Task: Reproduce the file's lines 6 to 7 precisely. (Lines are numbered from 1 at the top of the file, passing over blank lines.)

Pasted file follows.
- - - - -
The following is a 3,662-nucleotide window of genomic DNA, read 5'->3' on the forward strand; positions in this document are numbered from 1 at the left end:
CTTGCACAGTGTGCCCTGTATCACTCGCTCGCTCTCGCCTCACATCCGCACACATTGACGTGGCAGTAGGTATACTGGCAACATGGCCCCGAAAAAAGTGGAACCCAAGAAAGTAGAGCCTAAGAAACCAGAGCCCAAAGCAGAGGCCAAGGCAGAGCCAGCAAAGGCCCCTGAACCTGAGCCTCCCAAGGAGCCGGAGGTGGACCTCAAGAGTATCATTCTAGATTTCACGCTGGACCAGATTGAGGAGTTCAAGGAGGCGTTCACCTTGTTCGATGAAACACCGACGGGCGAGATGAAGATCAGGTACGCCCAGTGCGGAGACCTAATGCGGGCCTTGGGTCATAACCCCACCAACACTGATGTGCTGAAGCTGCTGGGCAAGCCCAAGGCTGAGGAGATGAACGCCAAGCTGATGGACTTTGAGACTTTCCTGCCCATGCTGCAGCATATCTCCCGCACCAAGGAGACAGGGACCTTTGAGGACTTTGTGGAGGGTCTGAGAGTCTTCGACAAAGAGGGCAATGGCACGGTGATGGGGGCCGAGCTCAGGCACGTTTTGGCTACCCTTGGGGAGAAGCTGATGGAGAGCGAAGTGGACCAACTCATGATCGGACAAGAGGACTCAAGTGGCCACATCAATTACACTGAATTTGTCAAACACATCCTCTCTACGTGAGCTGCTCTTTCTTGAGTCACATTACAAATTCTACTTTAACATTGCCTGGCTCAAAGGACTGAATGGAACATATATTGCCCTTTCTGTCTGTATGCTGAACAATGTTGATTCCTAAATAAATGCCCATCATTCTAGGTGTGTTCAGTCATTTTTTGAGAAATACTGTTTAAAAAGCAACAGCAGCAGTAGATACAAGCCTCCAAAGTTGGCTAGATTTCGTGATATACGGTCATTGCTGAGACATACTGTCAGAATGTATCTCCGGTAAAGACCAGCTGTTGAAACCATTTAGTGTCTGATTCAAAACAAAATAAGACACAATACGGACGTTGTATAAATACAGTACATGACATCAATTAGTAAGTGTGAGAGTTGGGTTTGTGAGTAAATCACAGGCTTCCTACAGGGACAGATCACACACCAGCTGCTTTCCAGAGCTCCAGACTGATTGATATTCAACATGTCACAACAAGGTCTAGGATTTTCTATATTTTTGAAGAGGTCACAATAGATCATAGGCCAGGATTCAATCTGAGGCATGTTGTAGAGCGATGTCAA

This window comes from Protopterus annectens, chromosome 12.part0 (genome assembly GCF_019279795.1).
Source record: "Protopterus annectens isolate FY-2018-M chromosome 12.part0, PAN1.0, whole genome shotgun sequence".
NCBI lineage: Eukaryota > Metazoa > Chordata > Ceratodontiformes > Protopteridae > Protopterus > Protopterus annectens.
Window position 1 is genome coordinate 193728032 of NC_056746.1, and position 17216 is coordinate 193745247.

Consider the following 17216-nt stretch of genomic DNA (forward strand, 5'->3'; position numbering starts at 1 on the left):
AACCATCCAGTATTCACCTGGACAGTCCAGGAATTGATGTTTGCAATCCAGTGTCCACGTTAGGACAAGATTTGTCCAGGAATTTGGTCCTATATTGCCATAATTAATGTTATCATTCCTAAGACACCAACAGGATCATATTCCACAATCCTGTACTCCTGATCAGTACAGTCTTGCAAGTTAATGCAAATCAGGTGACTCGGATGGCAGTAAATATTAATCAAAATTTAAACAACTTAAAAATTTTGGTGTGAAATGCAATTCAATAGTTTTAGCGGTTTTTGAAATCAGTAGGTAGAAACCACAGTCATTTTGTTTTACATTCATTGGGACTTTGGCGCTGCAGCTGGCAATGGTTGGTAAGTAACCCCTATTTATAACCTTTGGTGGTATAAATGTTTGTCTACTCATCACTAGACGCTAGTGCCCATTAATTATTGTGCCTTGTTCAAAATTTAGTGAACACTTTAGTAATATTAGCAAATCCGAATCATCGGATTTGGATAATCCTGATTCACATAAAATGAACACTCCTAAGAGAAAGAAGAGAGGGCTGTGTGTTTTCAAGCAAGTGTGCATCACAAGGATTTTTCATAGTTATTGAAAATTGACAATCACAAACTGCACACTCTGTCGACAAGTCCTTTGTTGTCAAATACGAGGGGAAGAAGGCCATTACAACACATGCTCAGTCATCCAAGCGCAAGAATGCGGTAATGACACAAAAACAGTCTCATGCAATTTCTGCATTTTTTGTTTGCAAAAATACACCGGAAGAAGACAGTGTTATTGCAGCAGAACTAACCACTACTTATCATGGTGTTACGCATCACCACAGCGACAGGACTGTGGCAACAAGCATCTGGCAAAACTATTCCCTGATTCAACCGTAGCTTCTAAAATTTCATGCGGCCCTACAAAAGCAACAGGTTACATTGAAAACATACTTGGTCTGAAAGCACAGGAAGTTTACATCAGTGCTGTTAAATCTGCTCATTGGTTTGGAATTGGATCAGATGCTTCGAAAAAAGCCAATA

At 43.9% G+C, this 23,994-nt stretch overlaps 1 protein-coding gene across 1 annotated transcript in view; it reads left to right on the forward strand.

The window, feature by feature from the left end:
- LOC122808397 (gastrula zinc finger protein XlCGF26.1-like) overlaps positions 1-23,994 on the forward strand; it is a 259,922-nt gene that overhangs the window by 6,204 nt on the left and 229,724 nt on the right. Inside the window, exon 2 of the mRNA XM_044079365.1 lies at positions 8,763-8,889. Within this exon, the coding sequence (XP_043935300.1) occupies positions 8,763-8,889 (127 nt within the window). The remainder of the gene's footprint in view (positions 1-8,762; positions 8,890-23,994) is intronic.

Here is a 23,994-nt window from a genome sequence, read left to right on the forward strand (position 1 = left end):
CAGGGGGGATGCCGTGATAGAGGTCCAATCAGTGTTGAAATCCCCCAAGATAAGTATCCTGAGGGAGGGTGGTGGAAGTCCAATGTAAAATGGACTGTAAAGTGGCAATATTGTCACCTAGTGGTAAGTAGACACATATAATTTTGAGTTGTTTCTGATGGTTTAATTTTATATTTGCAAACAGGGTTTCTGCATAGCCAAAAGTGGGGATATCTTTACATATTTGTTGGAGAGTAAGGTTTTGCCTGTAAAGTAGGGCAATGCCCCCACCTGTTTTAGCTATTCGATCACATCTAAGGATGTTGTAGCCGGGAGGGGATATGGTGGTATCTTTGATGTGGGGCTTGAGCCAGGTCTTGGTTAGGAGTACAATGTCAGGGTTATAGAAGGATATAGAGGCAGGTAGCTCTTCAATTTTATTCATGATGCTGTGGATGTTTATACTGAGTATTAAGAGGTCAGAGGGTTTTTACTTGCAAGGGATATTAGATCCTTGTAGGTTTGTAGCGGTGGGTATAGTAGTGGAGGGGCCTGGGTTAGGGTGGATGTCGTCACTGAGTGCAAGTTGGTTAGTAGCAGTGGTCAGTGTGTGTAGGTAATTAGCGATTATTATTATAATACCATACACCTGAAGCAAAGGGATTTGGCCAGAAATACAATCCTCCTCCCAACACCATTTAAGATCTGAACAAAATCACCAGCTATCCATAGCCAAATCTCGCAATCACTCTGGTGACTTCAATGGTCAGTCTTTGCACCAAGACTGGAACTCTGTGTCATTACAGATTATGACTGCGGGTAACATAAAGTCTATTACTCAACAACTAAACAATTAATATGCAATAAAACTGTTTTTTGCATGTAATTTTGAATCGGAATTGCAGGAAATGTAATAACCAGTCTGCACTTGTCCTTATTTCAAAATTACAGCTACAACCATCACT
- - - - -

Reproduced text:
Window position 1 is genome coordinate 193728032 of NC_056746.1, and position 17216 is coordinate 193745247.

Consider the following 17216-nt stretch of genomic DNA (forward strand, 5'->3'; position numbering starts at 1 on the left):